A Murdoch-free zone

Wednesday September 27, 2006

I have my task for the rest of this week and for all of next week lined up, weather permitting. The patch of lank, over-grown grass that will become our back garden is to be given the full, one-bite-at-a-time treatment by an old grey poet, wielding a brand new line trimmer [some call ’em weed-whackers] bought today in the end of season sale at the Focus DIY store. Reduced still further by my old farty 10% discount it cost the princely sum of £16.86p and I shall sell it on for £10 when the job is done. Or £5 if I can’t get £10 for it.

I’m looking forward to the job. I’ve removed the scattering of weeds from the front garden and now I see it as a blank canvas on which we can paint our garden design. I want to reduce the back garden to a similar state so we can more clearly see what it’s to become when we impose our design upon that, too.

So soon as it’s under control, we shall plant the four small trees we’ve decided are to be the main leafy part of the design—a black-leaved holly, two rowans, and a silver birch. They’ll sit there happily over the winter, nestled in good organic compost and ready to leap into action in the spring. I’ll unroll the plastic slatted temporary path from the paved patio by the house to the back gate, and either discover the metal tube siting for a rotary washing line used by our predecessors or acquire a new one and position it myself. It irks me to have to dry all our washing in the tumble drier, using over-priced electricity, and I miss the job of pegging out the wash to dry.



The patch of lank, over-grown grass
that will become our back garden


So soon as he can Graham will prepare the site in the back right-hand corner for a smallish garden shed, acquire one, and erect it. That’ll enable us to shift the workshop stuff from the garage, clearing enough space so the little silver Ford can be garaged properly over the winter and thereafter. In turn, that’ll reduce the car insurance premium by about 6%, possibly more, and a properly garaged car lasts longer, too, deferring the time when I’ll need to dig out the cash to replace it.

Budgetting is very much on my mind at the moment. Moving house is an expensive business and the small cushion I maintain between monthly income and my savings account has all been used up. For the second month running I am having to watch the current account, and expenditure, very carefully to avoid needing to dip into savings. There’ll be a load of stuff to put up on eBay when we’ve fully unpacked and isolated the things we’re not going to need, or want, in the new house, and that’ll serve to replenish my cushion fund. Meantime, towards the end of the month, I’m getting to be very mean and parsimonious with cash. I’m more used to having money left over at the end of the month than I am to having month left over at the end of the money, and I plan to return to that happy state as quickly as possible.

An example of my parsimony came along today, a very happy day. We’d proceeded from Focus to Sainsbury’s, calling in at the pet food superstore on the way, and when I’d picked up our groceries I asked Graham to look at the Freeview digital TV boxes for me. The price of these has fallen to less than £30 and I was planning to buy one for the house as soon as the next pension cheque comes along. He was very impressed.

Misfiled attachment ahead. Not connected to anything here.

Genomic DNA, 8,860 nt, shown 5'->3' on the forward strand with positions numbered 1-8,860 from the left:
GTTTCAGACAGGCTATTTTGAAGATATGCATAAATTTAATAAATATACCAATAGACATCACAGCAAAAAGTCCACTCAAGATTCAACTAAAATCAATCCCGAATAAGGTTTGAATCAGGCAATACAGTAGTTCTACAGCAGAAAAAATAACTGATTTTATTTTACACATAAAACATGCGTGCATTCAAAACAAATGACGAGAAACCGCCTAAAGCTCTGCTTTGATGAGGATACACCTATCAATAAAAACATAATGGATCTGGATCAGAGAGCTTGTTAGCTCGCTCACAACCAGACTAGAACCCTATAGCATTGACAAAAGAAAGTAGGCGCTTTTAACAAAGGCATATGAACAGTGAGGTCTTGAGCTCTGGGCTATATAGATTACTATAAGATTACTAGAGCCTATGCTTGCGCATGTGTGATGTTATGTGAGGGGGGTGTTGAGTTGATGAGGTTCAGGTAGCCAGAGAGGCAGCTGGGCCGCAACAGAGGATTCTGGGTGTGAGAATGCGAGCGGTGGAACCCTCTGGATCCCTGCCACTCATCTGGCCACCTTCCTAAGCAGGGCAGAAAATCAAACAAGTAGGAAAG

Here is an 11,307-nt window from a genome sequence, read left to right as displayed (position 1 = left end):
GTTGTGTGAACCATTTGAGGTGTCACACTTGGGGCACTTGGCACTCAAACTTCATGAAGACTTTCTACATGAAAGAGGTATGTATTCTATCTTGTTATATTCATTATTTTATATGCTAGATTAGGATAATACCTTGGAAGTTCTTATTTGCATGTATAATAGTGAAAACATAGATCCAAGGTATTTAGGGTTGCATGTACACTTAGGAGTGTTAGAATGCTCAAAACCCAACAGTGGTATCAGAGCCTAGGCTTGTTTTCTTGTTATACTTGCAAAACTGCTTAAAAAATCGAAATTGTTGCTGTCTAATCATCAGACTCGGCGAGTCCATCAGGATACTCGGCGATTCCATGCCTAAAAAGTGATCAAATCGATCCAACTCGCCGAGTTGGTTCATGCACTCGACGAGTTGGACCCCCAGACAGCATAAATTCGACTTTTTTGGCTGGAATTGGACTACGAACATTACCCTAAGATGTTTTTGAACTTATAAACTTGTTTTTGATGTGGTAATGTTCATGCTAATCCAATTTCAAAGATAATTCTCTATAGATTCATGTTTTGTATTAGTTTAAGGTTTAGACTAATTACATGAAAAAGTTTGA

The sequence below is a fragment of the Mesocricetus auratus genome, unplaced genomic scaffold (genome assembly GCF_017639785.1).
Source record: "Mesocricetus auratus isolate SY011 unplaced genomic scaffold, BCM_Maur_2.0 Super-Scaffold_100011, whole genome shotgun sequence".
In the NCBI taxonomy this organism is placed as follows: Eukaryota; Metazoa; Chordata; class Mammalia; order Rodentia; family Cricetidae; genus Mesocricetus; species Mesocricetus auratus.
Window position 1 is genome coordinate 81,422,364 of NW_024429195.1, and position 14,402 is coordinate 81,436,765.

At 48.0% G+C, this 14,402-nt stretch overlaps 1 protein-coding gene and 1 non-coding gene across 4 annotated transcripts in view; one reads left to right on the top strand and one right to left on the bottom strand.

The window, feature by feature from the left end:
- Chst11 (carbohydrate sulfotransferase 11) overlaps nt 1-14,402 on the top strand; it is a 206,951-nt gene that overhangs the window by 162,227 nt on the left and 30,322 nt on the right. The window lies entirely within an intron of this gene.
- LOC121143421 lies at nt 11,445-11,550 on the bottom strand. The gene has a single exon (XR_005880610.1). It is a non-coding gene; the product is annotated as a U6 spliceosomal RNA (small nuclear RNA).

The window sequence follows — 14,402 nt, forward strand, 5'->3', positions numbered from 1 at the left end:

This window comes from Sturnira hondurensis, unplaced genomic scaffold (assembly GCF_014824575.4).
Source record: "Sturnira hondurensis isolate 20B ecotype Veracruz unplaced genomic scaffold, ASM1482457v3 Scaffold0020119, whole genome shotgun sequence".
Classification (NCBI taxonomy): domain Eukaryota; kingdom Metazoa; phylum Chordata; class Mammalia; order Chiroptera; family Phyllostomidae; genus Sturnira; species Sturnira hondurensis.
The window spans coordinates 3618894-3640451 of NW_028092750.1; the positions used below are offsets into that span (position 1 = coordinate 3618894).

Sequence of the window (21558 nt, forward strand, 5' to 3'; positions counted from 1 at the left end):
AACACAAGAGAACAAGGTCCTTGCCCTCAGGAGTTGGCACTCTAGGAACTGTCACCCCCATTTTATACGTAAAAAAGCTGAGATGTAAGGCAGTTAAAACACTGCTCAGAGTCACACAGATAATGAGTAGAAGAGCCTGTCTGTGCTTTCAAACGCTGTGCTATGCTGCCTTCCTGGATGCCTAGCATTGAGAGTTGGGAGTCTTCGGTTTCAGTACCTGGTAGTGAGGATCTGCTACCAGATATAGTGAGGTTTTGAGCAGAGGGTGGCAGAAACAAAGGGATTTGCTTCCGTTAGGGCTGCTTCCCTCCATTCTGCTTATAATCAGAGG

“You were right,” he said. “They really have come down in price. You’ve decided against renewing the Sky TV package, then?”

“Yup. Freeview gives me all I want or need and I like the thought of not paying a monthly subscription. Rupert Murdoch has had all he’s going to get out of me.”

“I can see the sense of that. Why don’t you put it on the plastic and get it now?”

“Oh, no. I don’t use my plastic unless I’ve got already got the cash in the bank to pay the bill at the end of the month.”

“Good man. Recipe for success, is that.”

And then, walking back along the aisle, he caught sight of another Freeview box. One with an 80 gigabyte hard disk built in for recording and time shifting. £79 it was.

“Oh, boy!” he said. “This is the one we need.”

“Can’t afford it,” I said.

“No, but I can.”

With no more ado, and brooking no argument, he grabbed a box from the display and plonked it in the trolley. “I shall pay for it when we get to the checkout,” he said.

I said my thanks, properly, there and then, but I left my “Oh, boy!” until we were back home, lunched, napped and he’d set up the new box. The Freeview digital signal is excellent here, coming from the Mendip transmitter rather than across the water from Cardiff, and gives us the full 35 or so free to view channels. I’m sure I’ll manage to handle the record side as soon as I can sit down quietly and study the instructions.

One feature is immediately obvious, though, and incredible. Picture it. You’re watching your favourite programme, or a broadcast movie, and the phone rings. Or you need to take a comfort call. Or you can’t live another second without a mug of coffee. You press ‘pause’ on the remote and the programme freezes. You go about your business and then, so soon as you’re settled again in your comfortable viewing chair, you press ‘play’. And the darned thing carries on showing the programme without a blip, just as if you had paused the DVD player. “Oh, boy!” indeed.

So our old Sky box and the satellite dish will go up on eBay, buyer to collect, and I’m all set for a winter’s happy viewing.

I doubt Rupert Murdoch will have noticed the minute reduction in his income since I cancelled the subscription after moving from Lincolnshire, and I doubt he’ll notice it now that I’ve decided finally not to renew. I shall notice it, though. I can buy food for three or four days a month on what I was paying Mr Murdoch. And it’ll be good to be living in a Murdoch-free zone once more, too.



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